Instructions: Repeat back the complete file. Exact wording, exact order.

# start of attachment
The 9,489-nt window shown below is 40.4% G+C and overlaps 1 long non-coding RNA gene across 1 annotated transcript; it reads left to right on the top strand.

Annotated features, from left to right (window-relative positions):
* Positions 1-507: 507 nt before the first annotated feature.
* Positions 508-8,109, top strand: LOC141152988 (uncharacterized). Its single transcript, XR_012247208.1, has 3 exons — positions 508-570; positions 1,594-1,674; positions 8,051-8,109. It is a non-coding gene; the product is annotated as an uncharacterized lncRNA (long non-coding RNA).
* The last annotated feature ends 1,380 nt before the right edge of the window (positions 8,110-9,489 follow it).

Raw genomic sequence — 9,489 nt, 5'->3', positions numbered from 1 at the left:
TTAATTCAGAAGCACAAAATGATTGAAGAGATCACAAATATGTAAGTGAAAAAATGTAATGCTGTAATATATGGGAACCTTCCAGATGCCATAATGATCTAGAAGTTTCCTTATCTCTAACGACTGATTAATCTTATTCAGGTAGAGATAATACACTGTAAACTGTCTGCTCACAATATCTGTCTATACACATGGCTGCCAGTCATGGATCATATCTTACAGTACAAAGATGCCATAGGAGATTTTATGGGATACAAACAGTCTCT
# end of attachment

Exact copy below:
The 9,489-nt window shown below is 40.4% G+C and overlaps 1 long non-coding RNA gene across 1 annotated transcript; it reads left to right on the top strand.

Annotated features, from left to right (window-relative positions):
* Positions 1-507: 507 nt before the first annotated feature.
* Positions 508-8,109, top strand: LOC141152988 (uncharacterized). Its single transcript, XR_012247208.1, has 3 exons — positions 508-570; positions 1,594-1,674; positions 8,051-8,109. It is a non-coding gene; the product is annotated as an uncharacterized lncRNA (long non-coding RNA).
* The last annotated feature ends 1,380 nt before the right edge of the window (positions 8,110-9,489 follow it).

Raw genomic sequence — 9,489 nt, 5'->3', positions numbered from 1 at the left:
TTAATTCAGAAGCACAAAATGATTGAAGAGATCACAAATATGTAAGTGAAAAAATGTAATGCTGTAATATATGGGAACCTTCCAGATGCCATAATGATCTAGAAGTTTCCTTATCTCTAACGACTGATTAATCTTATTCAGGTAGAGATAATACACTGTAAACTGTCTGCTCACAATATCTGTCTATACACATGGCTGCCAGTCATGGATCATATCTTACAGTACAAAGATGCCATAGGAGATTTTATGGGATACAAACAGTCTCT